Producers Attack Bradley's Plan to Cut Tax Breaks
The Independent Petroleum Association of America came out
strongly against a tax proposal presented earlier this week by
Democratic presidential candidate Bill Bradley that would do away
with several loopholes currently benefiting oil and gas producers.
Bradley promised last Tuesday that if he's elected president he
would shut down corporate tax shelters and loopholes resulting in
an expected revenue increase of $125 billion over 10 years. Such
special tax favors to big business force average Americans to pay
more, he said. Bradley, a former New Jersey senator who sponsored
the 1986 tax bill and its loophole closures, detailed his own tax
plans at a luncheon with New Hampshire business leaders on Jan. 4.
"For a person who served for so long on the Senate Finance and
Energy and Natural Resources Committee, it is unfortunate that Sen.
Bradley fails to understand the difficulties facing domestic oil
and gas producers, the industry at large and the role that tax laws
play in allowing companies to retain capital they need to keep
producing in the United States," said IPAA Chairman Jerry Jordan.
The bulk of the new revenue produced by Bradley's tax plan is
expected to come from tougher enforcement of the existing tax code
through stepped-up audits of large corporations and increased
penalties for illegal tax-avoidance business transactions. However,
among other things his proposal would do away with about $2 billion
in "subsidies" to hardrock mining companies, oil and gas producers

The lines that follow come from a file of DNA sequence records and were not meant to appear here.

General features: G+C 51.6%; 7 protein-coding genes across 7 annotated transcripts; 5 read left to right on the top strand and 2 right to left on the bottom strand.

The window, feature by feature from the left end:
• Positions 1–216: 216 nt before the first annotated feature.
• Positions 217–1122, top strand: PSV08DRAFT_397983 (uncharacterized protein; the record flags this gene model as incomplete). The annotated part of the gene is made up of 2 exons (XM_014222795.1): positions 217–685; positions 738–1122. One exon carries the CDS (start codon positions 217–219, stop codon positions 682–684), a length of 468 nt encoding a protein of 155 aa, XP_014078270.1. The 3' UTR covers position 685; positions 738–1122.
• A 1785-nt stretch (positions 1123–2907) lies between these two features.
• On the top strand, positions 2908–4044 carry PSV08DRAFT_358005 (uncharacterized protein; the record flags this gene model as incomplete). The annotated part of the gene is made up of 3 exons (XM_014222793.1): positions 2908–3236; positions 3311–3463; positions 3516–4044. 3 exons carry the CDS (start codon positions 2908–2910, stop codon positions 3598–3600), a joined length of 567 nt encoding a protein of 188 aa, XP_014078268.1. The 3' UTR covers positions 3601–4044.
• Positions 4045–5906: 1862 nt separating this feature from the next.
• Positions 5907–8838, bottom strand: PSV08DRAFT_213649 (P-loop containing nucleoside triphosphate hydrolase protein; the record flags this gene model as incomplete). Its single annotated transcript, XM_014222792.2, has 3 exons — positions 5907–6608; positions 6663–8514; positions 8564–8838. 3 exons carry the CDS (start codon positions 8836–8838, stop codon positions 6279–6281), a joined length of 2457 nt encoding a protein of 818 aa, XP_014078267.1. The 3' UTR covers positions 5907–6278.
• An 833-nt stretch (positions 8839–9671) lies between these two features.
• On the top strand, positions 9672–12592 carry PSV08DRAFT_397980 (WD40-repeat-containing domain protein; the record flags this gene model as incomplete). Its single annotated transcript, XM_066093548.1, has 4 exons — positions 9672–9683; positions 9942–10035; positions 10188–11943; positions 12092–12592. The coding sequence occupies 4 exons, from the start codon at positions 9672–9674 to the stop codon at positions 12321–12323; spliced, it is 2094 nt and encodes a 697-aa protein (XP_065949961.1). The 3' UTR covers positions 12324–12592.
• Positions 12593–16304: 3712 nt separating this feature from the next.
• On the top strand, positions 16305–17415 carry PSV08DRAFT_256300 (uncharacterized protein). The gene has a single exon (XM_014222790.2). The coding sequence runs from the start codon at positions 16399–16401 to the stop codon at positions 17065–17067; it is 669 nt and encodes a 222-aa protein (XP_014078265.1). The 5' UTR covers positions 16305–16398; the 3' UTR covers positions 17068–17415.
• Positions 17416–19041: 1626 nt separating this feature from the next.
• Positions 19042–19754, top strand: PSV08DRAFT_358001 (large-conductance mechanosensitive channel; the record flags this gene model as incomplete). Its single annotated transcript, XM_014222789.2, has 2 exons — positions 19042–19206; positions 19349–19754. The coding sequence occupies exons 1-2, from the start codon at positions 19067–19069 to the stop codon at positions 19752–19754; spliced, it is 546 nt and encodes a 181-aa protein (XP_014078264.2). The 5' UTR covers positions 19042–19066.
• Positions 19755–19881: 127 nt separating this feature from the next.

and ranchers grazing livestock on federal land.
One provision he would repeal currently allows oil and gas
producers, as well as hard rock miners, to claim an up-front tax
deduction for intangible exploration and development drilling
costs. He also would repeal the 1990 15% tax credit for enhanced
oil recovery costs. Bradley claims the two provisions cost
taxpayers more than $200 million per year in lost revenue.
IPAA's Jordan said the current tax code gives producers "the
ability to retain the capital they need to maintain the continued
development of domestic resources. Given the realities of the
international market place, the tax code is one effective tool
producers can use to compete with large foreign government-owned
oil companies. It also recognizes the need to maintain a strategic
domestic component to U.S. oil and gas supply.
"By eliminating tax elements in that code that were carefully
crafted over many years to assist domestic producers in maintaining
and developing oil and natural gas production, Bradley's plan would
further damage the industry's production the country needs to fuel
its vibrant economy and to safeguard its security," he added.
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